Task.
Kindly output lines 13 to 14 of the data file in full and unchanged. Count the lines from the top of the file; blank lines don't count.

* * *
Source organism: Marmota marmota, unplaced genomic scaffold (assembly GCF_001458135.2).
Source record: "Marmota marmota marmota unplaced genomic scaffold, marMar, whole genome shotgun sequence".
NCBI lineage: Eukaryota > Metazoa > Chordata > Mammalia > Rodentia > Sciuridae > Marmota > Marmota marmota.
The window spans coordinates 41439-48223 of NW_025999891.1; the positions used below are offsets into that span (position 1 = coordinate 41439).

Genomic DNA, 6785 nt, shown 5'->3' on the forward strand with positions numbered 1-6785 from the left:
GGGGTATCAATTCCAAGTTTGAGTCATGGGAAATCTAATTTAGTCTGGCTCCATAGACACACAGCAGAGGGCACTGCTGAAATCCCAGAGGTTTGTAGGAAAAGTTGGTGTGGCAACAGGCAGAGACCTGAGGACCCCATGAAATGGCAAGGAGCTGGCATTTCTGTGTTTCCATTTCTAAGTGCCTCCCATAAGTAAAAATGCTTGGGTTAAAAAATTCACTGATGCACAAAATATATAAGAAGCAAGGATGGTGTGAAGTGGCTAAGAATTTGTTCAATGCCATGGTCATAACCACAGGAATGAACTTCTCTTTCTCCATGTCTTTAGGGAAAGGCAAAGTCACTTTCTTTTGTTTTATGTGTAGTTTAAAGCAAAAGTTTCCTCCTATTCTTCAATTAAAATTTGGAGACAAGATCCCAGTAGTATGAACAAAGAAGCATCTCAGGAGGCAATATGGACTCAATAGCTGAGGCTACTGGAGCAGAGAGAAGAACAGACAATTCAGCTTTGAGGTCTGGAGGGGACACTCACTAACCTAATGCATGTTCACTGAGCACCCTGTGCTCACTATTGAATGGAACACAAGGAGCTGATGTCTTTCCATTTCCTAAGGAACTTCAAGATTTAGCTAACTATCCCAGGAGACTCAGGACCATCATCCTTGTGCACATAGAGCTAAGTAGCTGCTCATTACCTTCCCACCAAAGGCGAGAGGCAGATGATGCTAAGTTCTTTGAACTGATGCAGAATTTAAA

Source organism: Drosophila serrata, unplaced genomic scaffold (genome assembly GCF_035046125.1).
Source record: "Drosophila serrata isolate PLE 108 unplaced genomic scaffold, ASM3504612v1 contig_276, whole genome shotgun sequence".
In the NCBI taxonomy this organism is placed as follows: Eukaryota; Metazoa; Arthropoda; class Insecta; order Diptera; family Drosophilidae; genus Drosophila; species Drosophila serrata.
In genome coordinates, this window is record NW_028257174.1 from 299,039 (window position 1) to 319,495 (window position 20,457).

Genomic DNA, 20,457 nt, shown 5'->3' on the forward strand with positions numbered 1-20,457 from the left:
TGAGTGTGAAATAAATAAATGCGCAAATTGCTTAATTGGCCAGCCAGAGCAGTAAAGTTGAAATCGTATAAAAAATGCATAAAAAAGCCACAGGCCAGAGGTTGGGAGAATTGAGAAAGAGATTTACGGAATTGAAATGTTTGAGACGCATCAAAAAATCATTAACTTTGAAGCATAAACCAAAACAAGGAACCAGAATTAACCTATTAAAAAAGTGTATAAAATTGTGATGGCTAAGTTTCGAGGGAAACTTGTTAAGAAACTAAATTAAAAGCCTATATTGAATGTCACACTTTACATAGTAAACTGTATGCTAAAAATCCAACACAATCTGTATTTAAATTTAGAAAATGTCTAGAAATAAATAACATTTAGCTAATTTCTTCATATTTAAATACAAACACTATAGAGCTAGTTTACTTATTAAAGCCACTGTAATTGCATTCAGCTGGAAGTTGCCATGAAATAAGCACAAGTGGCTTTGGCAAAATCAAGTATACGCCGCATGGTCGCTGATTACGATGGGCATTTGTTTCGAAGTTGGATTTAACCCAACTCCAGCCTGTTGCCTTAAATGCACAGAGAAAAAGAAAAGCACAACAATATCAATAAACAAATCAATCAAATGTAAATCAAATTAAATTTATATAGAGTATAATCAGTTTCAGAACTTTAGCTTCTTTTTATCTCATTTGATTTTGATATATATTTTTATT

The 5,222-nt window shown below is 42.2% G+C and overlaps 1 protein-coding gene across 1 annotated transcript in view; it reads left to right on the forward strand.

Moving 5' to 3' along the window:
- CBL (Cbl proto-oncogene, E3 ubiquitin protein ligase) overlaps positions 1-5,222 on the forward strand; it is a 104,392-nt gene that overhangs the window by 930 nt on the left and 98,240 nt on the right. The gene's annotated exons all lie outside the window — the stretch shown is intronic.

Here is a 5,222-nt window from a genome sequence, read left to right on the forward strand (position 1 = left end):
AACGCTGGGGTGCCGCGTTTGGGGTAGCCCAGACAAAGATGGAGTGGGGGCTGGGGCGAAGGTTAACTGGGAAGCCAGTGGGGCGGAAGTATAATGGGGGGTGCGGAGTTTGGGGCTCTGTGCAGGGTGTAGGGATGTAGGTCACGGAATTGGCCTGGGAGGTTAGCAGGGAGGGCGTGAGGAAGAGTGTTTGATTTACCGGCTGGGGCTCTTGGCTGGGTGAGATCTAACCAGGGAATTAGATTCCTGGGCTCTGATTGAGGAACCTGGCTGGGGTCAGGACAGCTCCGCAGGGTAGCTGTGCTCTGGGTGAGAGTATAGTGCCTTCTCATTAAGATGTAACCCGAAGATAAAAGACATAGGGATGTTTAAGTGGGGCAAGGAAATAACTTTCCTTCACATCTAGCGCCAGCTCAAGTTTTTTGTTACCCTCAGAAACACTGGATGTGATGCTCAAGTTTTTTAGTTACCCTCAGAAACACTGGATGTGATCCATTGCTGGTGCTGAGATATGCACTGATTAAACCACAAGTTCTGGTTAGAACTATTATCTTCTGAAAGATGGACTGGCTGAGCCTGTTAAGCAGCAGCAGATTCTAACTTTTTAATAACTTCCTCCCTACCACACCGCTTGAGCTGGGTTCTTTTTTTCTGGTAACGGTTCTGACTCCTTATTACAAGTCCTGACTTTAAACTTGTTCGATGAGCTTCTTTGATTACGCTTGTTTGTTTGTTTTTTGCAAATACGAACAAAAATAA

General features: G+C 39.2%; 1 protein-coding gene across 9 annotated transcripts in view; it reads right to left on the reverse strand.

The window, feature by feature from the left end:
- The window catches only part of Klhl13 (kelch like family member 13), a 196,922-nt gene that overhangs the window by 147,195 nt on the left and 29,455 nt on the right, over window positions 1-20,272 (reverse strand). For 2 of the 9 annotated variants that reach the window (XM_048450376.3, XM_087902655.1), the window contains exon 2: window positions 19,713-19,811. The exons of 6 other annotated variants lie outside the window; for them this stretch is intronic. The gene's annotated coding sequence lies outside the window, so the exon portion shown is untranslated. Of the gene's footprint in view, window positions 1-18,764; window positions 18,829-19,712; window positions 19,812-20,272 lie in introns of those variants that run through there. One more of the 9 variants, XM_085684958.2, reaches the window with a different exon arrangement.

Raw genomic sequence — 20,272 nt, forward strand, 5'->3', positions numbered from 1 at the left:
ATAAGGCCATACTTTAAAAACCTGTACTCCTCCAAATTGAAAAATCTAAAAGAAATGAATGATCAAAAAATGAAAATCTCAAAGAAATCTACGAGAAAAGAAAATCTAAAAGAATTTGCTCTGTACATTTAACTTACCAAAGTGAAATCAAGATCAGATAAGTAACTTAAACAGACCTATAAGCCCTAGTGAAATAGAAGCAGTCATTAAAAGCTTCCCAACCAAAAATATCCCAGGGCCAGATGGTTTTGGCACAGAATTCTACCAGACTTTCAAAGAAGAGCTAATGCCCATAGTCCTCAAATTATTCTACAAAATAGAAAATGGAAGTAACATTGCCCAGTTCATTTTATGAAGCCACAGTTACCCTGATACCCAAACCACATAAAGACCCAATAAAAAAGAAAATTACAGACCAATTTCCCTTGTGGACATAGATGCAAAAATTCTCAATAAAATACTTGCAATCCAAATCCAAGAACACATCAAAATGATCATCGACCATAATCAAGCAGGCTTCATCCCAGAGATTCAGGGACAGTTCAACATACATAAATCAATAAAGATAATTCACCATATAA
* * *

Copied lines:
The 5,222-nt window shown below is 42.2% G+C and overlaps 1 protein-coding gene across 1 annotated transcript in view; it reads left to right on the forward strand.

Moving 5' to 3' along the window: